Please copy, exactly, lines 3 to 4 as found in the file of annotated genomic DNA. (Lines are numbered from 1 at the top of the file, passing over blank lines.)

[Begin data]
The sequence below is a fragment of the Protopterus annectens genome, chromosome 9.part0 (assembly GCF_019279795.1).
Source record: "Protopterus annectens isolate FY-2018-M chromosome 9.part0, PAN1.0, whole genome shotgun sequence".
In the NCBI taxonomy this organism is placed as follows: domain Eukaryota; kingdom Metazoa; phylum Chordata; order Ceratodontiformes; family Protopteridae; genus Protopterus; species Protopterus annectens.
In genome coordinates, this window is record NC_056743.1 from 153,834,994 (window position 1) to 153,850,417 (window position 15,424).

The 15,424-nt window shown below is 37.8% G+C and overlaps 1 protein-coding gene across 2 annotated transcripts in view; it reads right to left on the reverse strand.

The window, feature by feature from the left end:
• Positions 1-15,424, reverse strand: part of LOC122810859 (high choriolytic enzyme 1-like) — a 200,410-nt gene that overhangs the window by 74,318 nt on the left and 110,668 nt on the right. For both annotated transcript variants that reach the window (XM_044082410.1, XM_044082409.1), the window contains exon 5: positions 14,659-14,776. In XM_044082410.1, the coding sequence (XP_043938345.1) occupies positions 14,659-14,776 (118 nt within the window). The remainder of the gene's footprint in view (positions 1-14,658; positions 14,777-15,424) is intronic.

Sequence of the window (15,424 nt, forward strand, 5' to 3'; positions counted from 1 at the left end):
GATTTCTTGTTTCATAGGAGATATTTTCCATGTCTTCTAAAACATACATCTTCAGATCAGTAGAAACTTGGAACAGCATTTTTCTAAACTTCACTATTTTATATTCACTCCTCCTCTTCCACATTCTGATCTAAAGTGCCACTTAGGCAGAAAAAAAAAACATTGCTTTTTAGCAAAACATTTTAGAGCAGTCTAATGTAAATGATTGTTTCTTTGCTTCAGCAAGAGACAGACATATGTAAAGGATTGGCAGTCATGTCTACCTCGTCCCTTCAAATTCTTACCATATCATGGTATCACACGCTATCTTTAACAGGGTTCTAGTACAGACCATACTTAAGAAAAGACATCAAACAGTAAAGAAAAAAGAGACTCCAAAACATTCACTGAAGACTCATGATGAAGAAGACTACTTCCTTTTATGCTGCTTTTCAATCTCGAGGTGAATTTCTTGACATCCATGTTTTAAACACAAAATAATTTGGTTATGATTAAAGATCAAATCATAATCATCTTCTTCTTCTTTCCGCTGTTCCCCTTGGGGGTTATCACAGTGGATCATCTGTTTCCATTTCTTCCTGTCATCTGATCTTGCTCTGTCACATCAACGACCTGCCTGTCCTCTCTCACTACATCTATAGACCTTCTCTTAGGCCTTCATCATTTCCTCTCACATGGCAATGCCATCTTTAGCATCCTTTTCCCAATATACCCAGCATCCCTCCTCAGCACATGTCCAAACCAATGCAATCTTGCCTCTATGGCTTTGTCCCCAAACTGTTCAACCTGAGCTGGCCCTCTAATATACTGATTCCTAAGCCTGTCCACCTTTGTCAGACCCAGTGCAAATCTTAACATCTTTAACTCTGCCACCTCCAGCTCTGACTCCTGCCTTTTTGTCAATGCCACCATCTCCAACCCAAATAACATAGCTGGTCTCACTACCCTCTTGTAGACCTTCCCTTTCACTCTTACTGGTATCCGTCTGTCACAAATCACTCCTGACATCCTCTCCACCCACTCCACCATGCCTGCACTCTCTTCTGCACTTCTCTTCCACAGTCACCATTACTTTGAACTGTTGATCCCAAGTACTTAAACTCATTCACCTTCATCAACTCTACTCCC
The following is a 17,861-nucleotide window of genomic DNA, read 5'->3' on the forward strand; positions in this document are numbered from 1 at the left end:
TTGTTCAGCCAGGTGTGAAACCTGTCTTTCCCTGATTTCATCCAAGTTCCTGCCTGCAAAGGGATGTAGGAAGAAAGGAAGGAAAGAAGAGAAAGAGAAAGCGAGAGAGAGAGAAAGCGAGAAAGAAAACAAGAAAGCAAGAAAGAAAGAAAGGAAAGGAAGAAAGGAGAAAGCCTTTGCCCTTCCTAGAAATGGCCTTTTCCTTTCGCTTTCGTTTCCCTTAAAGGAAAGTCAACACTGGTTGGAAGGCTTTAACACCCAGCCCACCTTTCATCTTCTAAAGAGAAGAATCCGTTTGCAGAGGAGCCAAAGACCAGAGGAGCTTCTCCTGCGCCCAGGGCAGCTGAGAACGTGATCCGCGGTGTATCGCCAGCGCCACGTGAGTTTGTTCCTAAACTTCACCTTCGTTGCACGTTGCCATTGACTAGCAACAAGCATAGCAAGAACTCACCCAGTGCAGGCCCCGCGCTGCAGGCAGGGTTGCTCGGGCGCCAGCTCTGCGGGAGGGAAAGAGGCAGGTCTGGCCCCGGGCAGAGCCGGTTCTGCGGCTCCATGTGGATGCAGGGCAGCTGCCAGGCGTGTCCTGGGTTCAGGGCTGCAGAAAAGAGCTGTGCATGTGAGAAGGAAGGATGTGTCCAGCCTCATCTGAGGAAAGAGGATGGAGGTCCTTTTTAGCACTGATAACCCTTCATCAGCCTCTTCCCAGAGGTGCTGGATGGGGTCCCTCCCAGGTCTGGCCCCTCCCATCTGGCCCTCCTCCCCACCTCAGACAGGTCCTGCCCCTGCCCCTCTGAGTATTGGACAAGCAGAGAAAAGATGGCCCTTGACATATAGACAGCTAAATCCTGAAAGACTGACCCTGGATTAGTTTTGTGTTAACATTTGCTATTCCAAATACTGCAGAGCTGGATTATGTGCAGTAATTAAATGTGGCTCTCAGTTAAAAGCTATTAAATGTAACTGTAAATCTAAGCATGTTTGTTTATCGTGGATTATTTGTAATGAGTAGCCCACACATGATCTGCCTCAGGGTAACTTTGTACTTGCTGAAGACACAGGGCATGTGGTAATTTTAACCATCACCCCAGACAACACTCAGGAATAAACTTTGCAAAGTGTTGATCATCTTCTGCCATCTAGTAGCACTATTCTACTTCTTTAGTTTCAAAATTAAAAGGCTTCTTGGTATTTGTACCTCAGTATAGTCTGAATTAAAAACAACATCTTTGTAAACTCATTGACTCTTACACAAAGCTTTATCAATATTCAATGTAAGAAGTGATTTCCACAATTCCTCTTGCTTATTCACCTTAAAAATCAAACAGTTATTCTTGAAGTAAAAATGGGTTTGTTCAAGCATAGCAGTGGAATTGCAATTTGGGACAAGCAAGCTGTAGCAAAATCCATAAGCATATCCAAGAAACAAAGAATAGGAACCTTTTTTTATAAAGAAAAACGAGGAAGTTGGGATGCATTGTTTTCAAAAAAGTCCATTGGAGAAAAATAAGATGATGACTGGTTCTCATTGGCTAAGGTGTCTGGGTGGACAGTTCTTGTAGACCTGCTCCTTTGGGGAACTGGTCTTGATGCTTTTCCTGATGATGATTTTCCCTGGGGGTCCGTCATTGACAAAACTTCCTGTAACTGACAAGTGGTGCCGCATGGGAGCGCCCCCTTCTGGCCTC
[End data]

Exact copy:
In the NCBI taxonomy this organism is placed as follows: domain Eukaryota; kingdom Metazoa; phylum Chordata; order Ceratodontiformes; family Protopteridae; genus Protopterus; species Protopterus annectens.
In genome coordinates, this window is record NC_056743.1 from 153,834,994 (window position 1) to 153,850,417 (window position 15,424).